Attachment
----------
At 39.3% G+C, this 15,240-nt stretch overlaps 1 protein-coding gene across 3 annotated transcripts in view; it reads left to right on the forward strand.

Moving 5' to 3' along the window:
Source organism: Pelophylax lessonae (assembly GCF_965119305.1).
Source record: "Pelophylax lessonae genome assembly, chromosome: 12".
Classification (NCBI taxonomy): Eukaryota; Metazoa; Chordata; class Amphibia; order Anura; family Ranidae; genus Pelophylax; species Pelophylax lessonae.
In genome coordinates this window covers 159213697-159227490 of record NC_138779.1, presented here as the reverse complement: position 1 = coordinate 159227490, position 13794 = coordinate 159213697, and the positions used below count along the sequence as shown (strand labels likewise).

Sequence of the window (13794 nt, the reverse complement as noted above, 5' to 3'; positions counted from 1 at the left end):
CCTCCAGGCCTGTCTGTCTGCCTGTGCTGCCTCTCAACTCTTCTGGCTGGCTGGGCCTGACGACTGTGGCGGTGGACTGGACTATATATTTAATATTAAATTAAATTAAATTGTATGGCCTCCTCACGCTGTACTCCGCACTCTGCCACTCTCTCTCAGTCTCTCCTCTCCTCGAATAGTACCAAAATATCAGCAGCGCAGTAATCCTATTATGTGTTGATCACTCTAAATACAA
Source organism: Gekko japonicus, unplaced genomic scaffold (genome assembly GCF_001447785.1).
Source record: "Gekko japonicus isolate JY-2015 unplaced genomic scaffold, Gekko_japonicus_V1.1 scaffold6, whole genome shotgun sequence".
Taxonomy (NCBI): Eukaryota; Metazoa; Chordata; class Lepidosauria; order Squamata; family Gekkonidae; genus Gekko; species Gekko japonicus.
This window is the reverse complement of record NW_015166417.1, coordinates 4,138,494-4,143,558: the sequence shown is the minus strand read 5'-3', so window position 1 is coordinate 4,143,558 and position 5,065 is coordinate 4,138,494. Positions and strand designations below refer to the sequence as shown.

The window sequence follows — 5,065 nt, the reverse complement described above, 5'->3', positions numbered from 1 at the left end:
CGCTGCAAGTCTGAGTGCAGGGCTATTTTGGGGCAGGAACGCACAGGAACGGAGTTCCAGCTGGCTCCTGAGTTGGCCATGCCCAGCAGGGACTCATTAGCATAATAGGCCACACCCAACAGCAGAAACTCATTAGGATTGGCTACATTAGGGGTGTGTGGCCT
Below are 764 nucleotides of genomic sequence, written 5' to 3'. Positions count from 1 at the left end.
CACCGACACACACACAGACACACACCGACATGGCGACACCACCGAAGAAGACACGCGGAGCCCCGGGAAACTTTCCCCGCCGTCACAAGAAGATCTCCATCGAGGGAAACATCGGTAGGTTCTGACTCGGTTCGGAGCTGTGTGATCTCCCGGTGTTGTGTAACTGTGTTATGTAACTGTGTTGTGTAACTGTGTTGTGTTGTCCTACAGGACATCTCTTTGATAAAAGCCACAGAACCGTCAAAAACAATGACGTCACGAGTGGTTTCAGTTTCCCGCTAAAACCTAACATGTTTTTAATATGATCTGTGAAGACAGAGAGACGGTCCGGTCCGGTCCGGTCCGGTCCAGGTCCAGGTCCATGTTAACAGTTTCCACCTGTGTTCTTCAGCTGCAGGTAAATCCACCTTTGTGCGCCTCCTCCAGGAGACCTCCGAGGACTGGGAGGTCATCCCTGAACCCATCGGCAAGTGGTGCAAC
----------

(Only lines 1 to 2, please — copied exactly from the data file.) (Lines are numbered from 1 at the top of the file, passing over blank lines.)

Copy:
At 39.3% G+C, this 15,240-nt stretch overlaps 1 protein-coding gene across 3 annotated transcripts in view; it reads left to right on the forward strand.

Moving 5' to 3' along the window: